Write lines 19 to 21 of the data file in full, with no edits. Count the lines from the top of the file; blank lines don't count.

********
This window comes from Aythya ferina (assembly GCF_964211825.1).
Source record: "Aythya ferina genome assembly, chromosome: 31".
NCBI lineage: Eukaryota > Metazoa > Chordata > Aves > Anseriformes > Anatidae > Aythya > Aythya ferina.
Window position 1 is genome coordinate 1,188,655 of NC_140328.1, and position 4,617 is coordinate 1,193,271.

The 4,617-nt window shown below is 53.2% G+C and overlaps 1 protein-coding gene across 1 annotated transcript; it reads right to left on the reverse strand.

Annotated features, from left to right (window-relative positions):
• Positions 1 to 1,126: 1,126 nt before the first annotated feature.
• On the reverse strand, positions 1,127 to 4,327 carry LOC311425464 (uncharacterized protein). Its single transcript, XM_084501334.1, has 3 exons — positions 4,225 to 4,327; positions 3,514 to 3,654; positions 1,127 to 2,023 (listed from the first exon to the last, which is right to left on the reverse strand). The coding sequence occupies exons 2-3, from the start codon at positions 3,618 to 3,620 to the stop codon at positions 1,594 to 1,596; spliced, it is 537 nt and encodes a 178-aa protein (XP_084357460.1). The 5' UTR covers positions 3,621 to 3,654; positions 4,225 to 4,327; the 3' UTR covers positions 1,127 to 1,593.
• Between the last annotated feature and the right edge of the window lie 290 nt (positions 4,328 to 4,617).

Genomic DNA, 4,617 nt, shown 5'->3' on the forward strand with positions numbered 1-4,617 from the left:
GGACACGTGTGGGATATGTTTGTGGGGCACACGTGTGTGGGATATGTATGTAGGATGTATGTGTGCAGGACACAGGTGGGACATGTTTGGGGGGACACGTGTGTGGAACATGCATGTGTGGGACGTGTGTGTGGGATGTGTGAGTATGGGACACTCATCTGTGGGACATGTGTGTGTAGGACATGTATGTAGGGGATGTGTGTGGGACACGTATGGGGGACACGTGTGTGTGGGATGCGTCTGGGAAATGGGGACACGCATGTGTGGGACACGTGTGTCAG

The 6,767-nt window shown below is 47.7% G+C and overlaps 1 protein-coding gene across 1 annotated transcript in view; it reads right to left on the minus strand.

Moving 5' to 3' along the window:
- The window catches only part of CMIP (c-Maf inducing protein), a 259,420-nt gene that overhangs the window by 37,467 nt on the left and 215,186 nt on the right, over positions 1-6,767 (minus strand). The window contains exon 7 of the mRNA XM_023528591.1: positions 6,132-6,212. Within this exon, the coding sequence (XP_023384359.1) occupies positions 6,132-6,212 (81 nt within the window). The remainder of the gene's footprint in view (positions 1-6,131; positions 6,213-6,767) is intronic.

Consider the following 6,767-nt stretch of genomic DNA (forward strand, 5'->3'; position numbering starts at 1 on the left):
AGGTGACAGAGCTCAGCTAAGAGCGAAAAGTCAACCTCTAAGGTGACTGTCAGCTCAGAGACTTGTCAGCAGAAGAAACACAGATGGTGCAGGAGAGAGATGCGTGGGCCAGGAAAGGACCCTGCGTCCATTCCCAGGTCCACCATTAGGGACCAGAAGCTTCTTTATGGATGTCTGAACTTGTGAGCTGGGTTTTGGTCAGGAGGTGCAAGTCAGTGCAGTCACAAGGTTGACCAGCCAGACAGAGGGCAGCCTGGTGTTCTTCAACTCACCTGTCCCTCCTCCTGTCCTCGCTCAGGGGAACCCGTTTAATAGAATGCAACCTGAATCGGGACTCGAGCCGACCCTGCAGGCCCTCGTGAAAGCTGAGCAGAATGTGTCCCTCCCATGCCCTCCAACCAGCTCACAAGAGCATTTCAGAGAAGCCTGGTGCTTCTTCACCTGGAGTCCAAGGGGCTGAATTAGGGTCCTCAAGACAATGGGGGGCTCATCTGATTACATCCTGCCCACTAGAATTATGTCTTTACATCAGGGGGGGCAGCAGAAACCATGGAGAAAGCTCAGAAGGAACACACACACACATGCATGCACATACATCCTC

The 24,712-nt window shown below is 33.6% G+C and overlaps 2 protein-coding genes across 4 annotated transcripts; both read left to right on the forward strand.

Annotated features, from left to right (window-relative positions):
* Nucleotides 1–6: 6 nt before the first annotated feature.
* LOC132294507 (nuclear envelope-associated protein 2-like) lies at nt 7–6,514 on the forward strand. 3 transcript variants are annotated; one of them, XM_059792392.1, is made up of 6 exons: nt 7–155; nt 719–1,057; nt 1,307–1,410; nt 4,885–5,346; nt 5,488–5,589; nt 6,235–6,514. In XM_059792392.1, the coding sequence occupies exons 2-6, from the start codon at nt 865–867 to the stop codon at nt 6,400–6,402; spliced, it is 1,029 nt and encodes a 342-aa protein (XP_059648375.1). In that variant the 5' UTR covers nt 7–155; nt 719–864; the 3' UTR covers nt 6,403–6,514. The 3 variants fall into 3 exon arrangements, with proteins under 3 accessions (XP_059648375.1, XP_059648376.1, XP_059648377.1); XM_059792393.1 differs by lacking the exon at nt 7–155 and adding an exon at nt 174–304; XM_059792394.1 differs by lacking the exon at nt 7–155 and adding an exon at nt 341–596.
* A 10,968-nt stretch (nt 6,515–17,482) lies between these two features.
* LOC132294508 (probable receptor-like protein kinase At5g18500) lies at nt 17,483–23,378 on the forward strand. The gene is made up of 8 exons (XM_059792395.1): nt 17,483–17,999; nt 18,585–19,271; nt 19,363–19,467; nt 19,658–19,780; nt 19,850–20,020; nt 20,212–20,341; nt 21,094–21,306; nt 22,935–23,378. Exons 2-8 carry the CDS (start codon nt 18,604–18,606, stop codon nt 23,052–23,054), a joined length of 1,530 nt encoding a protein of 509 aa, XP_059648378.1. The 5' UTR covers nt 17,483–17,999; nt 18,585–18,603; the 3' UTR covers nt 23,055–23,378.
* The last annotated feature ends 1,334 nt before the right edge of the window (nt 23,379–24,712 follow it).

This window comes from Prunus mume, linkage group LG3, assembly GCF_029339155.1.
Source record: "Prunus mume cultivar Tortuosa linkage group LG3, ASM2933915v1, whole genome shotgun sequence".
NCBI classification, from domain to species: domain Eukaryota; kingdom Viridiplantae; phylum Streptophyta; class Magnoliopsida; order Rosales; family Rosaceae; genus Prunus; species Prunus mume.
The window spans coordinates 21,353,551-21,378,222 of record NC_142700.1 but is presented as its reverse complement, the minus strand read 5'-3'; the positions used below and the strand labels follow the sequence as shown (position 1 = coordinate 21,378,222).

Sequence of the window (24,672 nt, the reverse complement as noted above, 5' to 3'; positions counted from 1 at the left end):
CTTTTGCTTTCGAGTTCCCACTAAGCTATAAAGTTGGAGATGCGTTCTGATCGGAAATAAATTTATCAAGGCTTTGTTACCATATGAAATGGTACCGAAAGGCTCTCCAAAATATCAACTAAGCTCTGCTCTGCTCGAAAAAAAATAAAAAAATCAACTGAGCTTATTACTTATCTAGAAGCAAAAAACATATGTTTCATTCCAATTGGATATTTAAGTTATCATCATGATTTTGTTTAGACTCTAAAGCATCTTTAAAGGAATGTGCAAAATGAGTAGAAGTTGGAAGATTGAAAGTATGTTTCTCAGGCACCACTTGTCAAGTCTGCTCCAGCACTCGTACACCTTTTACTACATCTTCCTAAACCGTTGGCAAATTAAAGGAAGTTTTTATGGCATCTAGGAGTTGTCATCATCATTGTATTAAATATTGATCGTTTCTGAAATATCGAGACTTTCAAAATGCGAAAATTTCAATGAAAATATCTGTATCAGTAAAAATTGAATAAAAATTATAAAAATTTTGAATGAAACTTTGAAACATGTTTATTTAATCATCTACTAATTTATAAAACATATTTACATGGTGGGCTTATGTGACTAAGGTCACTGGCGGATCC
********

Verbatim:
* Nucleotides 1–6: 6 nt before the first annotated feature.
* LOC132294507 (nuclear envelope-associated protein 2-like) lies at nt 7–6,514 on the forward strand. 3 transcript variants are annotated; one of them, XM_059792392.1, is made up of 6 exons: nt 7–155; nt 719–1,057; nt 1,307–1,410; nt 4,885–5,346; nt 5,488–5,589; nt 6,235–6,514. In XM_059792392.1, the coding sequence occupies exons 2-6, from the start codon at nt 865–867 to the stop codon at nt 6,400–6,402; spliced, it is 1,029 nt and encodes a 342-aa protein (XP_059648375.1). In that variant the 5' UTR covers nt 7–155; nt 719–864; the 3' UTR covers nt 6,403–6,514. The 3 variants fall into 3 exon arrangements, with proteins under 3 accessions (XP_059648375.1, XP_059648376.1, XP_059648377.1); XM_059792393.1 differs by lacking the exon at nt 7–155 and adding an exon at nt 174–304; XM_059792394.1 differs by lacking the exon at nt 7–155 and adding an exon at nt 341–596.
* A 10,968-nt stretch (nt 6,515–17,482) lies between these two features.